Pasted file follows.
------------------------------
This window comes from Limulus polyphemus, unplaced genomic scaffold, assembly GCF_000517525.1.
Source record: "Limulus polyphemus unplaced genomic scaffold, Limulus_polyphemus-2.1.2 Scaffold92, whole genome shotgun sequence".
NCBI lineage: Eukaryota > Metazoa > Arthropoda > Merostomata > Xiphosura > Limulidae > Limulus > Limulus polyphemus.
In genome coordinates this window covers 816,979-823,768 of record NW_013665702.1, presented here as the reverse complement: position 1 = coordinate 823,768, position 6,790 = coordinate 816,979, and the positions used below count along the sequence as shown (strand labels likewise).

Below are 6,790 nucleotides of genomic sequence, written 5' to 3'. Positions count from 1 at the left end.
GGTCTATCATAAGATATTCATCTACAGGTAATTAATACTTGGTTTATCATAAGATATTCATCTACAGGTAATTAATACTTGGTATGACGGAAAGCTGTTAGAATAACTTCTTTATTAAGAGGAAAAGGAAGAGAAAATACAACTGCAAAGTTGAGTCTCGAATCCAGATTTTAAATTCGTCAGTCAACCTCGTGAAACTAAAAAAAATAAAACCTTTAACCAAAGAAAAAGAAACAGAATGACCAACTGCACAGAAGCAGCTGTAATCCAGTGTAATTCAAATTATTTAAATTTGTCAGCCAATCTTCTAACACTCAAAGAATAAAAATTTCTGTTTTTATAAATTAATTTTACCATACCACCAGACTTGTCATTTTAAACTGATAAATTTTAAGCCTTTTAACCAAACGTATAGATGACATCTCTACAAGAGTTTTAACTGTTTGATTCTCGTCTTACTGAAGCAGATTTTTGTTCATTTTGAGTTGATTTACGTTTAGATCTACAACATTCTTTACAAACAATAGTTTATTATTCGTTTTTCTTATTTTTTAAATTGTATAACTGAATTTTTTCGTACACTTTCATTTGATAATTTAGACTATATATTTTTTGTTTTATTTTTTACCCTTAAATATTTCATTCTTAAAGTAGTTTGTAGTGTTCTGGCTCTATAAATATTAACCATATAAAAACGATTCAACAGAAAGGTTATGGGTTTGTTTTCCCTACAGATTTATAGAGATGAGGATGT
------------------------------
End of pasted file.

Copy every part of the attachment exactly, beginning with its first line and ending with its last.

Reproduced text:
This window comes from Limulus polyphemus, unplaced genomic scaffold, assembly GCF_000517525.1.
Source record: "Limulus polyphemus unplaced genomic scaffold, Limulus_polyphemus-2.1.2 Scaffold92, whole genome shotgun sequence".
NCBI lineage: Eukaryota > Metazoa > Arthropoda > Merostomata > Xiphosura > Limulidae > Limulus > Limulus polyphemus.
In genome coordinates this window covers 816,979-823,768 of record NW_013665702.1, presented here as the reverse complement: position 1 = coordinate 823,768, position 6,790 = coordinate 816,979, and the positions used below count along the sequence as shown (strand labels likewise).

Below are 6,790 nucleotides of genomic sequence, written 5' to 3'. Positions count from 1 at the left end.
GGTCTATCATAAGATATTCATCTACAGGTAATTAATACTTGGTTTATCATAAGATATTCATCTACAGGTAATTAATACTTGGTATGACGGAAAGCTGTTAGAATAACTTCTTTATTAAGAGGAAAAGGAAGAGAAAATACAACTGCAAAGTTGAGTCTCGAATCCAGATTTTAAATTCGTCAGTCAACCTCGTGAAACTAAAAAAAATAAAACCTTTAACCAAAGAAAAAGAAACAGAATGACCAACTGCACAGAAGCAGCTGTAATCCAGTGTAATTCAAATTATTTAAATTTGTCAGCCAATCTTCTAACACTCAAAGAATAAAAATTTCTGTTTTTATAAATTAATTTTACCATACCACCAGACTTGTCATTTTAAACTGATAAATTTTAAGCCTTTTAACCAAACGTATAGATGACATCTCTACAAGAGTTTTAACTGTTTGATTCTCGTCTTACTGAAGCAGATTTTTGTTCATTTTGAGTTGATTTACGTTTAGATCTACAACATTCTTTACAAACAATAGTTTATTATTCGTTTTTCTTATTTTTTAAATTGTATAACTGAATTTTTTCGTACACTTTCATTTGATAATTTAGACTATATATTTTTTGTTTTATTTTTTACCCTTAAATATTTCATTCTTAAAGTAGTTTGTAGTGTTCTGGCTCTATAAATATTAACCATATAAAAACGATTCAACAGAAAGGTTATGGGTTTGTTTTCCCTACAGATTTATAGAGATGAGGATGT